We were ready for Fairbairns. After a kick up the backside from Winter Head which was far from our best performance, we had packed a lot of work into the last two weeks before The Big One. With Zoe Watson subbing in for our regular 6-seat, Hannah Laidley, we were optimistic and determined for good results. Fuelled by a great crew pasta, cupcakes, and Secret Santa, we were raring to go, only to be forced to marshal a long time in front of the Boat House. This provided endless entertainment by observing the other boats attempt to marshal in an interesting stream, and also trying to force/convince our cox to do the Gangnam Style dance (he was sporting these totally garish yellow sunglasses, after all).
At the start, we wound the rate to mid-to-high 30s before settling at a strong 34. The collectedness of the boat was obvious, and we were In The Zone. Even pushing into the second, third and fourth minute we were strong and loose, making the rhythm really work for us. We powered through Chesterton Corner and the Railway Bridge, leaving Queens W1 far behind, putting a competitive halfway time down. I'm not sure where it really started to hurt, but it definitely happened somewhere on the Long Reach. This is where we saw Queens finally appear into view, closely pursued by their own alumna boat. We pushed away from them into Ditton and took a strong Grassy. When we got around First Post Corner we could sense the home straight and we powered through again, banishing Queens W1 from our view once again and half-remembering the promise that if we put a good time down, our cox would do the Gangnam Style dance on the tables of BCD. Blinded by pain somewhere under the Motorway Bridge, there are vague memories of the cox calling for pushing screams (confusing, but inspiring) and we stormed over the finish line to cheers from the Cross Keys crew who had gone on before us.
We rowed like a completely different crew to Winter Head, with all the strength and drive from Autumn Head, but with more poise and control than we had rowed with all term. We are, indeed, the Finely Poised Machines. Thanks especially to our coaches Simon Kirk, Paddy Alton and Lizzie Bennett, our "reasonably experienced" sub Zoe Watson, and a well done to the crew, particularly as we were admirably coxed by Erik Pickering, a novice cox. Now BRING ON BUMPS!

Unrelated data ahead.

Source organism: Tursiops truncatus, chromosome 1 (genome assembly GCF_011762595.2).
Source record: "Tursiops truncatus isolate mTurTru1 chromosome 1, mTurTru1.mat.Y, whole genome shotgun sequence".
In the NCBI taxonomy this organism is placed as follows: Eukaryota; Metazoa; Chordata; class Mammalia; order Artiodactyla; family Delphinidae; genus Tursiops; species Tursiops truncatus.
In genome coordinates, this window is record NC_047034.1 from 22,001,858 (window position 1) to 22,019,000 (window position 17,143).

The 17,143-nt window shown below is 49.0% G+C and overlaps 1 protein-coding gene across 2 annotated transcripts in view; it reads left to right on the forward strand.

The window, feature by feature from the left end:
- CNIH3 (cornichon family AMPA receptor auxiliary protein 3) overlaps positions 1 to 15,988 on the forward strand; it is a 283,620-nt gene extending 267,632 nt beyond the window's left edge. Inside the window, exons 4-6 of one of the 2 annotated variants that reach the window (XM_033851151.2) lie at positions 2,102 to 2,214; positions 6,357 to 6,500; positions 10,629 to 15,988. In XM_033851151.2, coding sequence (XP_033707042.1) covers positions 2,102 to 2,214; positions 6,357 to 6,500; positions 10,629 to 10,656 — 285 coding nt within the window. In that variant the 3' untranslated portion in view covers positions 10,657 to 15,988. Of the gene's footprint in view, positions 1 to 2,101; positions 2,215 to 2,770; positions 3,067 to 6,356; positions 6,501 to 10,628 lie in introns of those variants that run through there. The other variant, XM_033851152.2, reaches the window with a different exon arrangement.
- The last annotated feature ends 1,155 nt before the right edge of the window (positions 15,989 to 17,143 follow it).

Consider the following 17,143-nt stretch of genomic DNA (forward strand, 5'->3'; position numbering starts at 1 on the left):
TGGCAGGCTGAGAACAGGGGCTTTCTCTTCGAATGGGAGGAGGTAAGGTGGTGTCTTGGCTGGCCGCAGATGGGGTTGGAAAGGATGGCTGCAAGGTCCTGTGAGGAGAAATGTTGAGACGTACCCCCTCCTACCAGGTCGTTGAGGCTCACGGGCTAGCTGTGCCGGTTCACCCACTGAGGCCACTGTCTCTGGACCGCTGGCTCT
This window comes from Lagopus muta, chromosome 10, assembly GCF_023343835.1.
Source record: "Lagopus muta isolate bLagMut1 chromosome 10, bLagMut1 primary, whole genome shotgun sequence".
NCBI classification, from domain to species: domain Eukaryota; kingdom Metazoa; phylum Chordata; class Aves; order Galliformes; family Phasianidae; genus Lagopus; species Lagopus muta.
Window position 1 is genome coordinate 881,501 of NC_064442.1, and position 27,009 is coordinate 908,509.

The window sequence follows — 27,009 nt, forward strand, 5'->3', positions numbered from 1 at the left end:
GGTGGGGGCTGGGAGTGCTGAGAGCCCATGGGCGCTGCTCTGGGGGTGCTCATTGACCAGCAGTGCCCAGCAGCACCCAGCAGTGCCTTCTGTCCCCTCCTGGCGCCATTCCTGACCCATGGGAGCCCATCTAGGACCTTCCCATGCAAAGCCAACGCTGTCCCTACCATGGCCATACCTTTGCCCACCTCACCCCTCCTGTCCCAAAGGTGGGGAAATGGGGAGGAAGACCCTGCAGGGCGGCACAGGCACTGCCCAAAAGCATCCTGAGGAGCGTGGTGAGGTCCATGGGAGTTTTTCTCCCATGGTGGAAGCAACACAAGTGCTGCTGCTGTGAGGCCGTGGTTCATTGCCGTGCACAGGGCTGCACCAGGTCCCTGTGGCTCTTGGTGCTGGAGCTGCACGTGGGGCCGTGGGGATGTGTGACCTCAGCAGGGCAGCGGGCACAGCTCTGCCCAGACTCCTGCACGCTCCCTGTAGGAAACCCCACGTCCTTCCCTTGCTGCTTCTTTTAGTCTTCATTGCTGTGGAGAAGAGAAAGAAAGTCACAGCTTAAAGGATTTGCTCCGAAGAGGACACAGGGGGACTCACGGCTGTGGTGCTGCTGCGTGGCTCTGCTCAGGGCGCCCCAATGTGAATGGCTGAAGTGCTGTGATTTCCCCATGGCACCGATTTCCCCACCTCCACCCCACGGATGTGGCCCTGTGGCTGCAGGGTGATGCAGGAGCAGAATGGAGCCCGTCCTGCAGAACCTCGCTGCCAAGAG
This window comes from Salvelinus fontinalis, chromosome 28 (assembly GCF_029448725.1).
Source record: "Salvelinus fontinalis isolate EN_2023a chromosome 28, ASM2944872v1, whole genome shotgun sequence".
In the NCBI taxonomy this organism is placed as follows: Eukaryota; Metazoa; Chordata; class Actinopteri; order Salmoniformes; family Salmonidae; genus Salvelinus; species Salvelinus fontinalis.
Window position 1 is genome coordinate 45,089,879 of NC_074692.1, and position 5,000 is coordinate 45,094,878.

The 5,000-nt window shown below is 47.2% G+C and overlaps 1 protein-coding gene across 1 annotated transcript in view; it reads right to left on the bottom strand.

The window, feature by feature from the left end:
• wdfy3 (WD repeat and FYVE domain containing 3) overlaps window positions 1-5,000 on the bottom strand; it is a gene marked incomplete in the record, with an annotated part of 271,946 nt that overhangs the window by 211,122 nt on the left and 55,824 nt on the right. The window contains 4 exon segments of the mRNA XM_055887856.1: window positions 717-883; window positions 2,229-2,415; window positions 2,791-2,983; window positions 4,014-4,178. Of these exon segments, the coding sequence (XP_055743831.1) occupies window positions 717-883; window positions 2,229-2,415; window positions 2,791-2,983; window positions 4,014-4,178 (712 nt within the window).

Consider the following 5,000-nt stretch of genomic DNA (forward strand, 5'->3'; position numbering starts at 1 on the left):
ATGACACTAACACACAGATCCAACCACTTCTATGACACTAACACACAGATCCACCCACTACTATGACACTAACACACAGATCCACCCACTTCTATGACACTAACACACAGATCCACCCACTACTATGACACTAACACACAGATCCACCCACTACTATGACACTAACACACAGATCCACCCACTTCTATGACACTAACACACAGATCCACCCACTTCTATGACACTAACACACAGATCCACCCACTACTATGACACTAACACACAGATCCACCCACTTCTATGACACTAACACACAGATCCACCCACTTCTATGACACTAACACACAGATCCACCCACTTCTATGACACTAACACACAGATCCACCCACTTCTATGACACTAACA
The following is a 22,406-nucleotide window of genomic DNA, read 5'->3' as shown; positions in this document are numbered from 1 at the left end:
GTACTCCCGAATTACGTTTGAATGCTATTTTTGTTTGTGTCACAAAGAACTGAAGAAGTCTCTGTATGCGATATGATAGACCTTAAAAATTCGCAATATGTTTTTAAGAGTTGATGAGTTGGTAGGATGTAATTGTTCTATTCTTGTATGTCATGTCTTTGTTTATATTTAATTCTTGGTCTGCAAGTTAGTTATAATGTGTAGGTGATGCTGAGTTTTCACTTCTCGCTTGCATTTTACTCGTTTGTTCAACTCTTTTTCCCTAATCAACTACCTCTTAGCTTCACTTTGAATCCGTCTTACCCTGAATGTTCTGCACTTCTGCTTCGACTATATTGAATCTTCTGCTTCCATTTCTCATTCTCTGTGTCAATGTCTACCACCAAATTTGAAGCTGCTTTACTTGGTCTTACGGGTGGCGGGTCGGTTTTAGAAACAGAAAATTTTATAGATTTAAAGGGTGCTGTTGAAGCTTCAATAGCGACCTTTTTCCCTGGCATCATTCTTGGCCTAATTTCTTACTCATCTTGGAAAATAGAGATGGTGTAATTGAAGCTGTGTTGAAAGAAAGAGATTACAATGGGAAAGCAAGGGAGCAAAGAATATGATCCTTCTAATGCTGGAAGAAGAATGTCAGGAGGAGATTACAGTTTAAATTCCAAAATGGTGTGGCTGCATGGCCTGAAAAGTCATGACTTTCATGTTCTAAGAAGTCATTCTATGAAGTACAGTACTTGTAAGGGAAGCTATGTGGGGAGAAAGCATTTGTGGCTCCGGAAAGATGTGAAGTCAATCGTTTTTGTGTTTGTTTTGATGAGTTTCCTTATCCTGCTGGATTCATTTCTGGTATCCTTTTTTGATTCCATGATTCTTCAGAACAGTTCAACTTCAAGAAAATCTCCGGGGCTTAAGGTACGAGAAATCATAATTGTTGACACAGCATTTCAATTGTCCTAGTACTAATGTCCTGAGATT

M2 Fairbairns 2012 (Race Report)by Henk-Jaap Wagenaar
We decided to forfeit our paddle to Jesus' Lock considering the traffic and pushed off with Sir John pointing downstream when the boat in front of us in the draw (Fitzwilliam M1) passed the Boat House. Paddling to Goldie Boathouse was good, especially considering we had a novice in his first outing in a senior boat, a 5 seat who had not rowed since Mays because of injury, and a cox who had coxed once this term. 7’s story is similar: he is not rowing this term but somehow managed to be subbed about once a week
Once given the go-ahead by the marshal, we wound the rate up to 34, building for ten until Jesus Boat House, where we settled in to a rhythm of 33 and a half where we would stay for the rest of the race. The row to Chesterton Bridge was uneventful but painful. As we passed Chesterton Corner, we realised that we were almost half way and pushed off the bridge, being cheered on by our bank party.
As we came up to the Railway Bridge, Balliol M1 was still nowhere to be seen, and we pushed off from the Bridge. As we were coming up to the Railings on the Long Reach, Balliol came ploughing through the Bridge, which all rowers could see. Ditton Corner was steered beautifully by Ollie and just as we were to enter Grassy Corner we could see Balliol closing on us, just coming around Ditton Corner. The same happened in First Post Corner, and as we came on the final straight to our finish, Balliol was getting closer and closer, turning the head race into a Bumps race. As we came under the Motorway Bridge, we had only a hundred yards to go and we pushed for a stylish finish with Balliol never getting past our cox. A strong end to a good term of rowing with 16:18.
C: Ollie Bond
S: Alex Lee
7: Jonny Page
6: Henk-Jaap Wagenaar
5: James Nygaard
4: David Walsh
3: Ben Martineau
2: Zsolt (Adam) Wagner
B: Milo Edwards